PORTSMOUTH — Once again, the Ohio High School Athletic Association exits one academic year — and enters another.
Although, as we all know by now, 2020 hasn’t been, is not, and absolutely won’t be remembered as any other ordinary year.
That said, and has held true for the OHSAA in response to the coronavirus threat, the association announced adjustments to some of its by-laws via memo on Friday —which was officially posted on Monday on OHSAA social media accounts.
The most noteworthy was in regards to fall scholarship eligibility, which declares that “all students entering grades 7‐12 will be eligible for 2020 fall sports insofar as academic eligibility is concerned.”
The memo was written by OHSAA Executive Director Jerry Snodgrass and issued to all member school administrators on Friday afternoon (May 29).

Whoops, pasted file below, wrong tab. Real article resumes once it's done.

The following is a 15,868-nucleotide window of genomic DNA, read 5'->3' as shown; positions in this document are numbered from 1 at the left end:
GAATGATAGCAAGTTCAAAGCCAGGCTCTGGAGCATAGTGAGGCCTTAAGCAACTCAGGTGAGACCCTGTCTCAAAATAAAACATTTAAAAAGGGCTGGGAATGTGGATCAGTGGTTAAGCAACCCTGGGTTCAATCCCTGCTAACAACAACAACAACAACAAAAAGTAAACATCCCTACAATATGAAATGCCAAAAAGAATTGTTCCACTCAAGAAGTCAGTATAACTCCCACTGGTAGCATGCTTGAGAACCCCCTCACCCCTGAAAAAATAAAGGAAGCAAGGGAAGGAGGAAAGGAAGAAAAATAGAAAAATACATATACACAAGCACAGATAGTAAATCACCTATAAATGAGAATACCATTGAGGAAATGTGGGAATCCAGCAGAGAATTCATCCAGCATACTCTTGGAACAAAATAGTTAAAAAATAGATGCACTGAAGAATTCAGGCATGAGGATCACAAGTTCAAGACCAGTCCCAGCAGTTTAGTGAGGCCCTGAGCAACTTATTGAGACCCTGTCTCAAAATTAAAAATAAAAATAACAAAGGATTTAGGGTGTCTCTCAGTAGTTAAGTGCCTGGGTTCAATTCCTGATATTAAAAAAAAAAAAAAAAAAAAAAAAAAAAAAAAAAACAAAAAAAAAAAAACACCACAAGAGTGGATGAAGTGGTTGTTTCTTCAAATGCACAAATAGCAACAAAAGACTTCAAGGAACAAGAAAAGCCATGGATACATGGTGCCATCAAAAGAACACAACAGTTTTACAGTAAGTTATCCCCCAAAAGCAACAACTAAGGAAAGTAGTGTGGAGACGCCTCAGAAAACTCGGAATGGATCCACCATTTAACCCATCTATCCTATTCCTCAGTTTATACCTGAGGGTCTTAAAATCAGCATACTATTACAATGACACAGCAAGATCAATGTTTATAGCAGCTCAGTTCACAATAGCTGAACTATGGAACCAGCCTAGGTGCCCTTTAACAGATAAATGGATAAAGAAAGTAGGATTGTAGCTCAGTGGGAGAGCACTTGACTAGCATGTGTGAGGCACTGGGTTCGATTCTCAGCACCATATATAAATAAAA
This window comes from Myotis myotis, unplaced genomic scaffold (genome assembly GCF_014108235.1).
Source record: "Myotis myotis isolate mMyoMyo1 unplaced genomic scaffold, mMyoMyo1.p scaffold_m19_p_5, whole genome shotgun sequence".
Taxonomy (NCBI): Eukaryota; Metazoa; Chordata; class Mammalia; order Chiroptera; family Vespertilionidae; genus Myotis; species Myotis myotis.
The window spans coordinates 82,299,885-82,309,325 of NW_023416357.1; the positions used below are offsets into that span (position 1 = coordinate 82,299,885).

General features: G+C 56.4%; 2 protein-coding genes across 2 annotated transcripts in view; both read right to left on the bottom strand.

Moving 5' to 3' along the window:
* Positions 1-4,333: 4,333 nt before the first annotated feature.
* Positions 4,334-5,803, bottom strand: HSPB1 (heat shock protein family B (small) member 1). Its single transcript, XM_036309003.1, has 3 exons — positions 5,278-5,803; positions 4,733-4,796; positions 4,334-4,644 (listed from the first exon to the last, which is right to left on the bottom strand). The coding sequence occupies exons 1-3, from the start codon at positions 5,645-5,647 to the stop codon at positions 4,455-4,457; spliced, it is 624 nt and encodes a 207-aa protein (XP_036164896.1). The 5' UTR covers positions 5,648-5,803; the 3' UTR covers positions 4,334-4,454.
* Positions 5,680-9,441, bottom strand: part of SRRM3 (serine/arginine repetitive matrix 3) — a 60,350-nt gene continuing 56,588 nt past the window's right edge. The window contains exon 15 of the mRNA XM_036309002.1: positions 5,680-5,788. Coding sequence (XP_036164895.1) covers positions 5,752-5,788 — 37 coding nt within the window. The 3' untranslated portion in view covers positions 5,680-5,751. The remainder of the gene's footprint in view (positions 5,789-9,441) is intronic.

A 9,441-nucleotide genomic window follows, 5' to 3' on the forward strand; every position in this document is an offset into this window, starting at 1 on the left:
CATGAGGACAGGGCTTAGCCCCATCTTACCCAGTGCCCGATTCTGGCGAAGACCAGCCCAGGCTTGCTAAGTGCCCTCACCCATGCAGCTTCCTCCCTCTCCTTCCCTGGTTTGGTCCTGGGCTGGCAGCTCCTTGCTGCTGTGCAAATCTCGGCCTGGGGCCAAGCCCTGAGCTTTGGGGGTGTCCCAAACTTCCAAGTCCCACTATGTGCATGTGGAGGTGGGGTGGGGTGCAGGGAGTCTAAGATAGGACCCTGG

Last Tuesday (May 26), the OHSAA officially lifted its mandatory dead period —which had been in place since March 16 and extended twice since to align with Ohio Governor Mike DeWine’s original order that ALL Ohio schools, both public and private, be closed effective on that date.
DeWine then declared on April 20 that all in-person attendance for the Buckeye State’s schools would be cancelled for the remainder of the academic year, prompting the OHSAA’s original extension of its no-contact period thru May 31.
Ohio Lt. Governor Jon Husted announced that the state and the OHSAA have agreed to allow —starting on Tuesday, May 26 —ALL student-athletes to begin individual skills training at school facilities, BUT at the discretion of individual school districts.
That information was made official in an OHSAA memo on May 21, and included a mention about forthcoming fall eligibility adjustments.